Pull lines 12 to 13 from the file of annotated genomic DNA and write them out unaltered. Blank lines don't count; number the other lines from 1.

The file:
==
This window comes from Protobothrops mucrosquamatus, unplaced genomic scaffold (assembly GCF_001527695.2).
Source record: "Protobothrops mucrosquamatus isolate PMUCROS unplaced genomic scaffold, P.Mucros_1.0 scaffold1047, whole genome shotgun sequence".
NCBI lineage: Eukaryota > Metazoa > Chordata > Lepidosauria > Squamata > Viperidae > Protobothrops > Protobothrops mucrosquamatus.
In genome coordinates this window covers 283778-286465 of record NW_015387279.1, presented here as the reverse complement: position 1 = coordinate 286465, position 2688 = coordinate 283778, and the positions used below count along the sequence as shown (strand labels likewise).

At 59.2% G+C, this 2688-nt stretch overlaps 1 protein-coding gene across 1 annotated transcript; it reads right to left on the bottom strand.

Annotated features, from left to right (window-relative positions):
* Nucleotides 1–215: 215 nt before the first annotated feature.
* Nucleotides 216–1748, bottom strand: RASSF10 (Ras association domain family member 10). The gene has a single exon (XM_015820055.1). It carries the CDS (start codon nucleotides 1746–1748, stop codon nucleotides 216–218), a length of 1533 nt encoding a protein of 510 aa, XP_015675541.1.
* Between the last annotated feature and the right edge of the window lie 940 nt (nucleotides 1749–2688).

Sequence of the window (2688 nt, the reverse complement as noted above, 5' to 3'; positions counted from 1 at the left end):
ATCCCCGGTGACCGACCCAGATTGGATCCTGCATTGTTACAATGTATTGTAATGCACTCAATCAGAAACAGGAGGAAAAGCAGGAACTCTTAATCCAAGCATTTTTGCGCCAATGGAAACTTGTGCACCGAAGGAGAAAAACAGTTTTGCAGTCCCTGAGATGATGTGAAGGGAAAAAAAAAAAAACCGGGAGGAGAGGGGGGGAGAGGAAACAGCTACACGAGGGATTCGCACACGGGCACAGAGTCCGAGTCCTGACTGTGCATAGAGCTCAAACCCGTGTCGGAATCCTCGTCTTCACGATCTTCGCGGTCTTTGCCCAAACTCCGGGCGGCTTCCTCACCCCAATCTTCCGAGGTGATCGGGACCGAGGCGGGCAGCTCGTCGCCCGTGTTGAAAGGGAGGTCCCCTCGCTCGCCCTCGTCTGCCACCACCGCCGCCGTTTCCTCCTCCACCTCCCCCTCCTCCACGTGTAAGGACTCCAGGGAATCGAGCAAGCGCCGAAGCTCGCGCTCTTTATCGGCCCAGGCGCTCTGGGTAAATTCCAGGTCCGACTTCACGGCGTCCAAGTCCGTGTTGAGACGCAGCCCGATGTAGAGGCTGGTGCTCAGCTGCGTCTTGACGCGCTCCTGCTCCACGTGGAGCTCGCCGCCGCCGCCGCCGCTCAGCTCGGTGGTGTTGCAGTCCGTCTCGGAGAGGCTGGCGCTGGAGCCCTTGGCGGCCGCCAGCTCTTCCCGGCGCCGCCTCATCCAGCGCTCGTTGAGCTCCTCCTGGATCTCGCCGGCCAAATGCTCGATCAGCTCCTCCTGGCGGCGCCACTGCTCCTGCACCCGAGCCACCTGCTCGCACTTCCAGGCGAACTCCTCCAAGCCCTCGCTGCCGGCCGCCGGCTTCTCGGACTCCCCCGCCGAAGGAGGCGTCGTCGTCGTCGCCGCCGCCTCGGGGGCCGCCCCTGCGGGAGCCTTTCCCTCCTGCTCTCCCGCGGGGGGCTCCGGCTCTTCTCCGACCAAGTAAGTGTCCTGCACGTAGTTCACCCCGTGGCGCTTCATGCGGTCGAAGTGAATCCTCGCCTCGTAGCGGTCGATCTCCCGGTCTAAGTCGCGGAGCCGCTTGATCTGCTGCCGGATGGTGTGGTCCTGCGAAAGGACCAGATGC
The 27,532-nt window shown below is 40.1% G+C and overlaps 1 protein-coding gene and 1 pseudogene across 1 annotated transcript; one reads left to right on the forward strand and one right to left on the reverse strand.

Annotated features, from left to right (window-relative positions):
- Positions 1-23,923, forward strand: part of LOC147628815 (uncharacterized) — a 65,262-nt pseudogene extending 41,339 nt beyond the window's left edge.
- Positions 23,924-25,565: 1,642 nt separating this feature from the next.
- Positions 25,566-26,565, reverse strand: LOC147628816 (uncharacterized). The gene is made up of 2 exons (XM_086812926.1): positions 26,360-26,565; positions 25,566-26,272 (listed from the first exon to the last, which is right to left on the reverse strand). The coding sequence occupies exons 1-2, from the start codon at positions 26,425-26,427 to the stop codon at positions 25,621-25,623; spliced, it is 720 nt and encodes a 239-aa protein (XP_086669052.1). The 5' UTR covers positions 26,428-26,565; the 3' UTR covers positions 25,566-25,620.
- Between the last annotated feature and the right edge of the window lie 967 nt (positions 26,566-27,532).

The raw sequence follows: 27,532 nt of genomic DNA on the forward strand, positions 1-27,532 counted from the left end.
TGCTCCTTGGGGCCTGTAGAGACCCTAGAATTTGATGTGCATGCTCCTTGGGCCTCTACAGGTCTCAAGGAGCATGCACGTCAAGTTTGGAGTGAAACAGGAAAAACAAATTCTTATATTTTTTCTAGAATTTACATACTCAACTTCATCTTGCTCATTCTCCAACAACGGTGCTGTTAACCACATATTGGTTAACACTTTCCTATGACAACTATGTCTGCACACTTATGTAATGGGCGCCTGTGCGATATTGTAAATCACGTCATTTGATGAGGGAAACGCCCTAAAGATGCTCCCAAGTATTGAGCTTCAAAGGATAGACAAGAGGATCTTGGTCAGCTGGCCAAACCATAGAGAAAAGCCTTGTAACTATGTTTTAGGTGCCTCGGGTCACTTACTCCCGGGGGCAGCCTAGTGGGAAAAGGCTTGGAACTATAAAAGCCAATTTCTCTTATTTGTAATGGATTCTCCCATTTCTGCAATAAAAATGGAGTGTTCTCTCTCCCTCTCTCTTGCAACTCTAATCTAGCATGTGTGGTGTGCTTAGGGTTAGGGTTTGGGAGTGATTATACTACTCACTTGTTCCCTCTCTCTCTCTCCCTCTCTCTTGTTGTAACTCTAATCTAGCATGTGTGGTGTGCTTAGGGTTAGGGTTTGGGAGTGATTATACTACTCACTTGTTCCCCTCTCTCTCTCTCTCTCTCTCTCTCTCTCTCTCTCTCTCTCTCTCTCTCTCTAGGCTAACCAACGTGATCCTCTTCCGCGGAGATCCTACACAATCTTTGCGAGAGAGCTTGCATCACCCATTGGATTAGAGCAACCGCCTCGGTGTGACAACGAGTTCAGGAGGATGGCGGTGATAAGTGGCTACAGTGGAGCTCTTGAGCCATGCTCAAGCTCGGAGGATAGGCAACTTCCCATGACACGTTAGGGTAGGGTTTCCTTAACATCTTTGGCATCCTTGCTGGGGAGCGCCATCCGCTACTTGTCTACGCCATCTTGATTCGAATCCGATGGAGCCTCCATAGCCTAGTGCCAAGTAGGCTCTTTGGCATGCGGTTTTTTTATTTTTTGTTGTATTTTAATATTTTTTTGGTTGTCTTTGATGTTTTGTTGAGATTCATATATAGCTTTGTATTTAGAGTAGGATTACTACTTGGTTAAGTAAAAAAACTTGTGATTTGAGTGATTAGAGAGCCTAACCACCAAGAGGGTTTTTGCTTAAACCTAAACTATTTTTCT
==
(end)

The 27,532-nt window shown below is 40.1% G+C and overlaps 1 protein-coding gene and 1 pseudogene across 1 annotated transcript; one reads left to right on the forward strand and one right to left on the reverse strand.

Annotated features, from left to right (window-relative positions):